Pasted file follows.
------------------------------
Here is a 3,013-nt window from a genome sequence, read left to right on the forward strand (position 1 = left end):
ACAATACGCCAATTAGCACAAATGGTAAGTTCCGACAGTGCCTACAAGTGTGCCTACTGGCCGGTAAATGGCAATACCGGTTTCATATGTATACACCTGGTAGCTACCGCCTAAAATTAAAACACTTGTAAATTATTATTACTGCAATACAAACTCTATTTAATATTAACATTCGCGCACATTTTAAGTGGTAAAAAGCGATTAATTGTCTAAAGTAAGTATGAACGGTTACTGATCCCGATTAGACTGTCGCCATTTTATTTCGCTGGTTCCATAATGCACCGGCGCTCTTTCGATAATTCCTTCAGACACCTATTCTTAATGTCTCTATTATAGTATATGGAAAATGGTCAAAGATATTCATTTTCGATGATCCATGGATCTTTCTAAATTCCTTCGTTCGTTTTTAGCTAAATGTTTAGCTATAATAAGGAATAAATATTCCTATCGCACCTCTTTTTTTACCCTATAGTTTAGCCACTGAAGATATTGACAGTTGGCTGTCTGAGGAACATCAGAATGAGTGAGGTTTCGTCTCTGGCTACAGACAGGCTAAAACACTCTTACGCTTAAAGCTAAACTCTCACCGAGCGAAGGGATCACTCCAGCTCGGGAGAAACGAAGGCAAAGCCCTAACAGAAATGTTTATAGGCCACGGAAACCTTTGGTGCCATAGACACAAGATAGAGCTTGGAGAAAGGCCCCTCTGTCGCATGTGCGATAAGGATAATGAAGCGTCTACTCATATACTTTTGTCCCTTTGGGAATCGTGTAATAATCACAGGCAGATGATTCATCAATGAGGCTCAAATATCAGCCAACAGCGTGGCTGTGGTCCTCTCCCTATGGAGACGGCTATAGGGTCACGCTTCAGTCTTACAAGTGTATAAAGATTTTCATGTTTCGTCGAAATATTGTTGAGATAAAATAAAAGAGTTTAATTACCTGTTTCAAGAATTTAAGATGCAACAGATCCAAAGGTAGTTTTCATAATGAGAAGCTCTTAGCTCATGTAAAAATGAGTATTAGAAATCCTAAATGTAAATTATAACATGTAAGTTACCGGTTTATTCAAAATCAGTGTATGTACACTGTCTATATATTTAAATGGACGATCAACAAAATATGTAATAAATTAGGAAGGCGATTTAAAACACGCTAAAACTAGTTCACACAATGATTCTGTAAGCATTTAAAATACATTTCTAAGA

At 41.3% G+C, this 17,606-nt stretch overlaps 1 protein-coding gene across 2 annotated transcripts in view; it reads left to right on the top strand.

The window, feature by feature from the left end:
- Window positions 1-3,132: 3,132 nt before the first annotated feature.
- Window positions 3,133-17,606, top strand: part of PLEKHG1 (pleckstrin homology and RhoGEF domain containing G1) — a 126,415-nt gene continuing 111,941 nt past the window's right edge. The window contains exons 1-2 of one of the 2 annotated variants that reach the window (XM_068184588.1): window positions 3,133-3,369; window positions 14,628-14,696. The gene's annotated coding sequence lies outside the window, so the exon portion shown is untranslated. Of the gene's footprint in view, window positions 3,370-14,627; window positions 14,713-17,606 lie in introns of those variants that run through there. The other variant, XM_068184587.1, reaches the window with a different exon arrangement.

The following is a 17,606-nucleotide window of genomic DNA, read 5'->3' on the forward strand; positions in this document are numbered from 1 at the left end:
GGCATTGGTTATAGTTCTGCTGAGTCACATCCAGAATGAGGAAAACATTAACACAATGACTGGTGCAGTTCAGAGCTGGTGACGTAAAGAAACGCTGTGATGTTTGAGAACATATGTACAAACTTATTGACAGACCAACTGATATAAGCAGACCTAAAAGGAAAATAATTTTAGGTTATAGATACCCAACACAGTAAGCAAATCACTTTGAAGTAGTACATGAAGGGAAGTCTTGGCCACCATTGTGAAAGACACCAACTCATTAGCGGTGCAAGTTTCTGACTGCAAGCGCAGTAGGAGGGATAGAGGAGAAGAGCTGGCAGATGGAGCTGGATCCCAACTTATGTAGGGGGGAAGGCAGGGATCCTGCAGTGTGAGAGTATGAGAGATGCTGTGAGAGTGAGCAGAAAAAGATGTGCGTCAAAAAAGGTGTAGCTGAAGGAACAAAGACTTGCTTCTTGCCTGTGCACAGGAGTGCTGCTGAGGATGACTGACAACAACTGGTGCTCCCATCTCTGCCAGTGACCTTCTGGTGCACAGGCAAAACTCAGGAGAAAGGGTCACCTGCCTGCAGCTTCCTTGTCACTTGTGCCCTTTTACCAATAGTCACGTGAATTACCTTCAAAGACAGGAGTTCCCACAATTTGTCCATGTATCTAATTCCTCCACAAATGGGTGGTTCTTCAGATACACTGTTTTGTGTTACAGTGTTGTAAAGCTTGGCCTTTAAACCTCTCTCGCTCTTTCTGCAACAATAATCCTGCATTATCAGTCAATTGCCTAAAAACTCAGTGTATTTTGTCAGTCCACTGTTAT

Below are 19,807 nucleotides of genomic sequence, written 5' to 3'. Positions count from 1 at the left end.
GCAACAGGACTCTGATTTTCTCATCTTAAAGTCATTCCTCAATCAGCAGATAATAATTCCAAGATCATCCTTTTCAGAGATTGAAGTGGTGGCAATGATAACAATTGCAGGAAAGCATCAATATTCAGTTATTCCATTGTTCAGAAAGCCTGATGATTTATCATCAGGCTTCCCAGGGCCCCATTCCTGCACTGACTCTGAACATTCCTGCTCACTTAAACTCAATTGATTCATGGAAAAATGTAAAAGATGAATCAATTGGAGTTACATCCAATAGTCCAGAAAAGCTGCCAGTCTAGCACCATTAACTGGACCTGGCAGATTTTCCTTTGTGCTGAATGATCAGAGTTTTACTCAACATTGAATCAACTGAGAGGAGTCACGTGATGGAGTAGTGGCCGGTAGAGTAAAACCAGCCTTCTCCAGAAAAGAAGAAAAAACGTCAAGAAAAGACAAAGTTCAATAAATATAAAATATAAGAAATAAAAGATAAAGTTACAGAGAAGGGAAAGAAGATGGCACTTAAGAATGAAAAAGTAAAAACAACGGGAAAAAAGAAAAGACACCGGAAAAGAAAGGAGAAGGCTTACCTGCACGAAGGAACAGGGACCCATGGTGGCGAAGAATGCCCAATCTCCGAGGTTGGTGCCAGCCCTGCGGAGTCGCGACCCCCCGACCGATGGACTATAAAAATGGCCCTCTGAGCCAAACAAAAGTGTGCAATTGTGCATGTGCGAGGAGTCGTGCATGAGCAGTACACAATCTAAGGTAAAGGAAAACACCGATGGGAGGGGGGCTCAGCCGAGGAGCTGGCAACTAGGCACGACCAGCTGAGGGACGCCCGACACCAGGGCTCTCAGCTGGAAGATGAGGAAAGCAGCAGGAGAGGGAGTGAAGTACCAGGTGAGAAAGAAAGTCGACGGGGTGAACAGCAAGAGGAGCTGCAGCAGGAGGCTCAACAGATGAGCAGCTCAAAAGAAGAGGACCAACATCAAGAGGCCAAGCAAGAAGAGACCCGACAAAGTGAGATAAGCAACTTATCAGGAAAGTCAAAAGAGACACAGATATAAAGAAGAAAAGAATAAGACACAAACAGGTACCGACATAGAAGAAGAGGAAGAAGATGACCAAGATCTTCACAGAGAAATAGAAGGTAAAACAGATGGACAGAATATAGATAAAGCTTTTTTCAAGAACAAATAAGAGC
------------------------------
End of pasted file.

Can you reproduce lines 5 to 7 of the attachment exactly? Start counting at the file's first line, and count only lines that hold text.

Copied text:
- Window positions 1-3,132: 3,132 nt before the first annotated feature.
- Window positions 3,133-17,606, top strand: part of PLEKHG1 (pleckstrin homology and RhoGEF domain containing G1) — a 126,415-nt gene continuing 111,941 nt past the window's right edge. The window contains exons 1-2 of one of the 2 annotated variants that reach the window (XM_068184588.1): window positions 3,133-3,369; window positions 14,628-14,696. The gene's annotated coding sequence lies outside the window, so the exon portion shown is untranslated. Of the gene's footprint in view, window positions 3,370-14,627; window positions 14,713-17,606 lie in introns of those variants that run through there. The other variant, XM_068184587.1, reaches the window with a different exon arrangement.

The following is a 17,606-nucleotide window of genomic DNA, read 5'->3' on the forward strand; positions in this document are numbered from 1 at the left end: